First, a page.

It’s been said that art has the power to bring people together. It can also be quite divisive, but as with music and film, visual arts can unite people across continents. That may just be the underlining principle behind Gagosian Gallery‘s latest worldwide exhibition that features twenty-five years worth of spot paintings by world-renowned artist Damien Hirst.
“The Complete Spot Paintings 1986-2011” will show across all eleven Gagosian Gallery locations in New York, London, Paris, Los Angeles, Rome, Athens, Geneva, and Hong Kong. Beginning January 12th and ending February 18th, gallery patrons on three continents will get a chance to see some of the 300 different paintings on loan from more than 150 lenders in 20 countries.
And if you’re a Hirst fan who can’t see the works in person (though Gagosian Gallery is clearly making every effort to give people the chance), the exhibition coincides with the release of The Complete Spot Paintings 19862011, a comprehensive catalogue of all spot paintings made by Hirst, from his first spot on board in 1986 to his most recent 2011 spot painting that contains 25,781 one millimeter spots in 25,781 different hues.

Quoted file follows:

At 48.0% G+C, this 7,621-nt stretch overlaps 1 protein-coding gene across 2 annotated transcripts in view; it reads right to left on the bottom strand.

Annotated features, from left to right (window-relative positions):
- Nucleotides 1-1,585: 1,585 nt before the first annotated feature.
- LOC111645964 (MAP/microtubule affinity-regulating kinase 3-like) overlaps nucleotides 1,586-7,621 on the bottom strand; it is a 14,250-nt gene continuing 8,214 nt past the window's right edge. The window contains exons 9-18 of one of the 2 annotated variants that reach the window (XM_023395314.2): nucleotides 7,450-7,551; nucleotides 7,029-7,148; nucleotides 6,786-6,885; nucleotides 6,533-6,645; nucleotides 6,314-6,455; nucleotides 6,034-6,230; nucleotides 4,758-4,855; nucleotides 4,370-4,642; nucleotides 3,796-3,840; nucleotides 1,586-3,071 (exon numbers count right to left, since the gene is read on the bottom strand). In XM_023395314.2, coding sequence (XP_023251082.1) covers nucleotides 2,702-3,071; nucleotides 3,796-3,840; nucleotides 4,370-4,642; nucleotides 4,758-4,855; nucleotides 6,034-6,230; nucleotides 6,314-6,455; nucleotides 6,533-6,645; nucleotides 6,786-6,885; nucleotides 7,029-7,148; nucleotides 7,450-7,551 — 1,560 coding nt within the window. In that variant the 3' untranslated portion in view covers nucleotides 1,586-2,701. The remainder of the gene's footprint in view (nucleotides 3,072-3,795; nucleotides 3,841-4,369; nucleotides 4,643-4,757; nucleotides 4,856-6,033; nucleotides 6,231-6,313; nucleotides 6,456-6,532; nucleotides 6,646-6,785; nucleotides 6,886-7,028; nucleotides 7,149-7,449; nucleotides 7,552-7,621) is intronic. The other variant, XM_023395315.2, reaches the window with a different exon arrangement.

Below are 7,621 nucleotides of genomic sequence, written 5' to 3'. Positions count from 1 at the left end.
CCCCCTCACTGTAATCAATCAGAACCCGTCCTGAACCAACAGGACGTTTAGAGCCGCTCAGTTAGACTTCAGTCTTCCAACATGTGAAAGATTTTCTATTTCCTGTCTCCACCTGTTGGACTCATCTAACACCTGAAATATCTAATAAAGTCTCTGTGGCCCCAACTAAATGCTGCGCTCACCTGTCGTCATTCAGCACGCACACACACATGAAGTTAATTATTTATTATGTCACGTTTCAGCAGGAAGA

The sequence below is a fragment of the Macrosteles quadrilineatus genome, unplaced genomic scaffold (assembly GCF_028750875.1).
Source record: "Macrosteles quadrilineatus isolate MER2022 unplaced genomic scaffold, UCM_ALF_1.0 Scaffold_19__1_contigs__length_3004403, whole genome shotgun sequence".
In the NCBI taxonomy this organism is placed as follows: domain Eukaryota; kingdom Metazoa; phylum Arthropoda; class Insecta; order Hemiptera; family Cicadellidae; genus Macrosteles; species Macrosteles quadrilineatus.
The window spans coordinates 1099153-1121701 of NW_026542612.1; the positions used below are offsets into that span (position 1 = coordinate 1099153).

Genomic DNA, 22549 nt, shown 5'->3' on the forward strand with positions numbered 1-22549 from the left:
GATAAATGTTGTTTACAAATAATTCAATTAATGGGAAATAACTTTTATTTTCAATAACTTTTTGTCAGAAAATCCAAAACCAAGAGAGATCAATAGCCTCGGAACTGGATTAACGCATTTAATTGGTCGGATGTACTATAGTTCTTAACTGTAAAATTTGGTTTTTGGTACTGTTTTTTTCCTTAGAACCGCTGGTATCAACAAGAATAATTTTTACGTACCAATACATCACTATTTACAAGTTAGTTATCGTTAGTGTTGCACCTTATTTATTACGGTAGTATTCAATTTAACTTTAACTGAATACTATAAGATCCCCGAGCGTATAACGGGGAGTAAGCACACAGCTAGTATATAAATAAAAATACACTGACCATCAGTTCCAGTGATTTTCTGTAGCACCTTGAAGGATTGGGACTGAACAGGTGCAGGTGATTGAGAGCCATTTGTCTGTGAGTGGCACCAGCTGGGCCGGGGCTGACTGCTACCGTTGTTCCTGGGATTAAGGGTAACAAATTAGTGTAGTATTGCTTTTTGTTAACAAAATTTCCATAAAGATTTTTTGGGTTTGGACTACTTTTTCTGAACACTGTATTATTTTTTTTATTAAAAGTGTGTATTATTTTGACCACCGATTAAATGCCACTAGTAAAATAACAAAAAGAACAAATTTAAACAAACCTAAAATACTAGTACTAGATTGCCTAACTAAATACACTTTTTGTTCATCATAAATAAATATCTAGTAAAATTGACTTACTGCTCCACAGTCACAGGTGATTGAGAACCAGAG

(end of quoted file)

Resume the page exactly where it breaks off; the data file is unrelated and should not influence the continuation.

The Gagosian Gallery exhibition precedes the first major museum retrospective of the British artist’s work at the Tate Modern in London. Come April 2012, Tate Modern visitors can hope to see work from throughout Hirst’s career, including (we hope) “For the Love of God”, the diamond-encrusted skull sculpture that may be the artist’s most famous work. And, of course, Tate Modern patrons will also still see spotsso many spots.
Photo: Damien Hirst, “Prochlorperazine”, 2009